News

Surrey's police shift in wake of homicide shows need for separate detachment: WR mayor

Surrey Mayor Dianne Watts and White Rock Mayor Wayne Baldwin -
Surrey Mayor Dianne Watts and White Rock Mayor Wayne Baldwin
— image credit:

White Rock’s mayor says a mass redeployment of Surrey police officers to Whalley and Newton only strengthens his resolve to retain his city’s police detachment.

The 49-officer shift was announced by Surrey Mayor Dianne Watts Friday, in an update on her newly formed Mayor’s Task Force on Causal Factors, which is looking into that city’s 2013 murders.

The announcement followed the Dec. 31 death of 53-year-old Julie Paskall, who died two days after she was brutally beaten during a robbery outside Newton Arena.

Wayne Baldwin told Peace Arch News he emailed his White Rock council members and city manager Saturday after learning of the officer redeployment, to remind them of what the city stands to lose in an amalgamation.

“If we had been merged with Surrey, you know where a lot of those 49 would  have been redeployed from,” he writes.

Baldwin reiterated to PAN that he has no doubt amalgamation would result in reduced police coverage for the seaside city.

“They would go to where the trouble areas are. That’s what you do: you take your forces and you concentrate them in the trouble areas and try and deal with that,” he said.

In his email, Baldwin predicts South Surrey residents will pay for the increased focus on Newton and Whalley, through a reduced police presence “for the next couple of months, or more.”

White Rock’s policing costs, particularly those for integrated teams, were cited last month as argument in favour of amalgamating the two forces, but Baldwin said he’s “not convinced” there would be financial advantages to such a merger.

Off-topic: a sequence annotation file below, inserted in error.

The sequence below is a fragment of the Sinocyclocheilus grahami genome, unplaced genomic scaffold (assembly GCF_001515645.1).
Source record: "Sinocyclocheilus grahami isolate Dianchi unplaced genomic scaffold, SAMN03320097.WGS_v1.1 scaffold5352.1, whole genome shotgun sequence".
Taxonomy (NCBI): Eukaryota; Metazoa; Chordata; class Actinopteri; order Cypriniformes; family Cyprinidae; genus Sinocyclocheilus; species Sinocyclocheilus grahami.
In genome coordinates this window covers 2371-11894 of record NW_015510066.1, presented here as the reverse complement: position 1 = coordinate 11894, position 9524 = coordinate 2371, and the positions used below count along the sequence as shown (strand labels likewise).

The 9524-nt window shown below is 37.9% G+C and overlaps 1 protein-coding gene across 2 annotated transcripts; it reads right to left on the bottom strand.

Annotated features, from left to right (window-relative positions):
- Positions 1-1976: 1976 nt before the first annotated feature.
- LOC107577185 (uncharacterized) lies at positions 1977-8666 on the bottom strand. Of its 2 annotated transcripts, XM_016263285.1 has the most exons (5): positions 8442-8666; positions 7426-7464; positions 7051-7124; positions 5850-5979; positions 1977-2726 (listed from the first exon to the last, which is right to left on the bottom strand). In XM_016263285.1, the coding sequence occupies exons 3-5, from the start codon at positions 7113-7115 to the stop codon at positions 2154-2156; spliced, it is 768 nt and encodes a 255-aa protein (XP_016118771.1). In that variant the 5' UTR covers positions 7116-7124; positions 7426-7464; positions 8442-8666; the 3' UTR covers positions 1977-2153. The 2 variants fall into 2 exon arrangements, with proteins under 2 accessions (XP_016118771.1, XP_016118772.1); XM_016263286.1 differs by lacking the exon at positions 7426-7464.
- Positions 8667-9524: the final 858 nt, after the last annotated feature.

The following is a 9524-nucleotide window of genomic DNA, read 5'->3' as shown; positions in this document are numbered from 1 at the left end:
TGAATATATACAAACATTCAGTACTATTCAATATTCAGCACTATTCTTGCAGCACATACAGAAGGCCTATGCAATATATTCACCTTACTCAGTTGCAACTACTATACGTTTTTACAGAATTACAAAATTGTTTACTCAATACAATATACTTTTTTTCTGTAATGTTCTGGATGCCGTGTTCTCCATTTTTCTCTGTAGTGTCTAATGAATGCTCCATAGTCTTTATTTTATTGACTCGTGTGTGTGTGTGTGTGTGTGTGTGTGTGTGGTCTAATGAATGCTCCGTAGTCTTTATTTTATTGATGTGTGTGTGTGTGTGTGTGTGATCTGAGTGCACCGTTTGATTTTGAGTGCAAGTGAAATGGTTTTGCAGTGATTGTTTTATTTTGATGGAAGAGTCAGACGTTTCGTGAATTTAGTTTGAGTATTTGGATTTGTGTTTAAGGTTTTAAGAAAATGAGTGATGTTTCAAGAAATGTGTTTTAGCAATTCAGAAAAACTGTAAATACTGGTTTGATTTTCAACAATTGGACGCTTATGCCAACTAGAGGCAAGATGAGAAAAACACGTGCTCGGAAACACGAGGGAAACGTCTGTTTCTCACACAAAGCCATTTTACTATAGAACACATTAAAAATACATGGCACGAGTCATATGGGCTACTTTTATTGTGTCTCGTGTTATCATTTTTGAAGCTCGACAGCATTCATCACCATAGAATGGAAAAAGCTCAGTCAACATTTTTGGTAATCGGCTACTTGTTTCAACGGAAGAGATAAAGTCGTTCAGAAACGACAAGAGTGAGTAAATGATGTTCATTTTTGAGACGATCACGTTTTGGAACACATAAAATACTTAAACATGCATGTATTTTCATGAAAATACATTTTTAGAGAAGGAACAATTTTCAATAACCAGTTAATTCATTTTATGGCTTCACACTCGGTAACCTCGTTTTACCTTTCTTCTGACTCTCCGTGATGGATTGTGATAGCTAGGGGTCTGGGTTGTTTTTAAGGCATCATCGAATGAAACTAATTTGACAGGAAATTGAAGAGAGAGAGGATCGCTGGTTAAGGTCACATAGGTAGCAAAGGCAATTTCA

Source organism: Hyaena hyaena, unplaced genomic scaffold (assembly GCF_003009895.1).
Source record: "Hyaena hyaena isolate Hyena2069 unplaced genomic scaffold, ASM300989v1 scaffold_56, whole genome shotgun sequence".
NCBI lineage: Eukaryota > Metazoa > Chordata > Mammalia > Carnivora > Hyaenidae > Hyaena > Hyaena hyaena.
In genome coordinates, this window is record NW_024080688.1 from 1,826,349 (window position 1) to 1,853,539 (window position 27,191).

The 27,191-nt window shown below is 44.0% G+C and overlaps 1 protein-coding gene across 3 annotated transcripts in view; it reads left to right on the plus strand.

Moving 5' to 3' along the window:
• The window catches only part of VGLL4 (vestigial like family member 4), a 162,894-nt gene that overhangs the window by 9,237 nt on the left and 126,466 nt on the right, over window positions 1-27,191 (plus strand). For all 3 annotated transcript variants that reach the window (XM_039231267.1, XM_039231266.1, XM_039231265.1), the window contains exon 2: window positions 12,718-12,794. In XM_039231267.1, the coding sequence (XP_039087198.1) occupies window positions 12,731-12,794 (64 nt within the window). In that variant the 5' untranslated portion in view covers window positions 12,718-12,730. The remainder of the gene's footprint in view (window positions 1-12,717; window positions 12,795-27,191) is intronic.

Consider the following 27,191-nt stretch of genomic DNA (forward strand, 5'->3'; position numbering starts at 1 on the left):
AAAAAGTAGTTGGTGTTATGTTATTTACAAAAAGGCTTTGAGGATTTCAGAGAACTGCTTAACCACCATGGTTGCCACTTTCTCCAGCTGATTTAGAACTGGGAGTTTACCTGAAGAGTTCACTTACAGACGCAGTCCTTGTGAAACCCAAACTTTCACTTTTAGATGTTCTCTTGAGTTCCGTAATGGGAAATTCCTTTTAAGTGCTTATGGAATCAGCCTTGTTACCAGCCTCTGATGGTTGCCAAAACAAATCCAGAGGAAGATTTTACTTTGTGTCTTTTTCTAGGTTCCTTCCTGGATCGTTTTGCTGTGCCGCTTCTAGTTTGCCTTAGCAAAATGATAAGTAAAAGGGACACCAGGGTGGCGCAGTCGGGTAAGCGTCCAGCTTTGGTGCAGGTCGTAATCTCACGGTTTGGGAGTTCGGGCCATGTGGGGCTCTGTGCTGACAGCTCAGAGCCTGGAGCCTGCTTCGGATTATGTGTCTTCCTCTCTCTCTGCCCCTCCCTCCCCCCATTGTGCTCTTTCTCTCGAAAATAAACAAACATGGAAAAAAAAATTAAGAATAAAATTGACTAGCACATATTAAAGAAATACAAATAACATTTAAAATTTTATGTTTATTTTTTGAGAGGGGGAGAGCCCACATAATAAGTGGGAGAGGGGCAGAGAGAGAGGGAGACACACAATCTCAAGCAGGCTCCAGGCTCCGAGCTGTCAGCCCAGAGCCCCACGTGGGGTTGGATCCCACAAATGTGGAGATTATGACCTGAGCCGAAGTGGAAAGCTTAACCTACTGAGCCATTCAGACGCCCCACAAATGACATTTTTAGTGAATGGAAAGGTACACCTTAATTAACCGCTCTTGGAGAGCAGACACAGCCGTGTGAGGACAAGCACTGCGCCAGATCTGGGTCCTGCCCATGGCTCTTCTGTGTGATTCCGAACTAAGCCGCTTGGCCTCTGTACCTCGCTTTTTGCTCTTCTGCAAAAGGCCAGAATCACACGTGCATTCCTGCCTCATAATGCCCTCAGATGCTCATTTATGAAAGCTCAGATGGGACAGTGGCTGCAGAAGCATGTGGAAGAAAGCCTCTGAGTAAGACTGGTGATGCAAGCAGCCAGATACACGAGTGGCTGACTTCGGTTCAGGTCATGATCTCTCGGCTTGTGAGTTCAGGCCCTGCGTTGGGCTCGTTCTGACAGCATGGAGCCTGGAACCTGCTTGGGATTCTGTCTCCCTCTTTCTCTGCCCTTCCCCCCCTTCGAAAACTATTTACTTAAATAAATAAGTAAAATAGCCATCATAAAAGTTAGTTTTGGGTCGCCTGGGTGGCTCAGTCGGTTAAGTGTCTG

Not only would residents lose the “no-call-too-small” service they currently enjoy, but they would likely pay more for the service than their Surrey neighbours.

“Since our assessed value is relatively high compared to most of Surrey, we’re going to be paying a way higher cost than anyone else in Surrey, for the same coverage,” he said. “I just don’t see it being a really viable alternative.”

In his email, Baldwin describes maintaining White Rock’s detachment as “our best defence against the crime migrating from Newton into White Rock.”

“There is a price to be paid for controlling your own resources, and within reason it is necessary to pay that price in order to maintain your standards – particularly when it comes to something as important to people as personal safety.”

 

We encourage an open exchange of ideas on this story's topic, but we ask you to follow our guidelines for respecting community standards. Personal attacks, inappropriate language, and off-topic comments may be removed, and comment privileges revoked, per our Terms of Use. Please see our FAQ if you have questions or concerns about using Facebook to comment.

You might like ...

Stolen cars land three under arrest
 
Vancouver Police make 5 arrests while clearing out Oppenheimer Park
 
Police want charges against 25 more riot suspects
Election 2014: See who’s running for mayor, councillor and school trustee
 
Surrey RCMP seek car theft suspects
 
Speedway recovering from theft
MLAs shake fingers in quake exercise
 
Rai will run for NDP
 
Annual Diwali event takes place Oct. 21

Community Events, October 2014

Add an Event

Read the latest eEdition

Browse the print edition page by page, including stories and ads.

Oct 16 edition online now. Browse the archives.